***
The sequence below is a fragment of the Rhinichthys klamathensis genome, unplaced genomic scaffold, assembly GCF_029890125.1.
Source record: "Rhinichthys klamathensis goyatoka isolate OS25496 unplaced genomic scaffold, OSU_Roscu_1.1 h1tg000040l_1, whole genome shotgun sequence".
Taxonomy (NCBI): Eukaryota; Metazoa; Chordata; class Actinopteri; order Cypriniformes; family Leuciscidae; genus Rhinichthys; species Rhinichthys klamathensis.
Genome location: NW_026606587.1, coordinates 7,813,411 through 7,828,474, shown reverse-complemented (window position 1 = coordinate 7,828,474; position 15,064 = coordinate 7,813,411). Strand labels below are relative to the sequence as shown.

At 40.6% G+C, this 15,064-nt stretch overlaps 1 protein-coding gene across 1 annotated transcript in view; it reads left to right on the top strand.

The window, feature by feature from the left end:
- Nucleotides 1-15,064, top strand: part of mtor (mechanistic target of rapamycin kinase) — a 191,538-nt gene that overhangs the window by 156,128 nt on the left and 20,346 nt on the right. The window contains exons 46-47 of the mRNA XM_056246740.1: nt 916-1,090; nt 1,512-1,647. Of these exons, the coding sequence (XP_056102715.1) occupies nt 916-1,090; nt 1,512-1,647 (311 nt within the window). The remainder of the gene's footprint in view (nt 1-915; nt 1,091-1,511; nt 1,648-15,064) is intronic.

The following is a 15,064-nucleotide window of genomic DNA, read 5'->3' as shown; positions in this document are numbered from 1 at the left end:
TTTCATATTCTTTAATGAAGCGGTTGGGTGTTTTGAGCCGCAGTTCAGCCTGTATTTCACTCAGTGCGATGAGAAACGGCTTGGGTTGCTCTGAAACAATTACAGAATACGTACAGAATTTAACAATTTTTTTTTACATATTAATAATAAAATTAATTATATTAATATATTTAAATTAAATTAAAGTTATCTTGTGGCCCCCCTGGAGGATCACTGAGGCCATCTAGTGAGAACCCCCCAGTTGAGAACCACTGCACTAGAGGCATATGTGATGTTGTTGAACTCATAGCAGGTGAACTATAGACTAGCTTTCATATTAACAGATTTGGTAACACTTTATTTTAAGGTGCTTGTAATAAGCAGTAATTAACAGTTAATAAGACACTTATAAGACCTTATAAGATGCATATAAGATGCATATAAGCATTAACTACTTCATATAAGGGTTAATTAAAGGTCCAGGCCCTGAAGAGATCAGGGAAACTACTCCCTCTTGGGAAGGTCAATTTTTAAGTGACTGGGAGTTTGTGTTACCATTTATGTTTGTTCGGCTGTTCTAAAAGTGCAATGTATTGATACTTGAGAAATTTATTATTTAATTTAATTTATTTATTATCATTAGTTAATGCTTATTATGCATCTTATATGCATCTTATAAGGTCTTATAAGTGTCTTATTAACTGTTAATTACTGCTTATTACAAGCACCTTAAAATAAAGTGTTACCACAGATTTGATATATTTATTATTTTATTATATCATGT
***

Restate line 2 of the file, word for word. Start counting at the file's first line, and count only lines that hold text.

Source record: "Rhinichthys klamathensis goyatoka isolate OS25496 unplaced genomic scaffold, OSU_Roscu_1.1 h1tg000040l_1, whole genome shotgun sequence".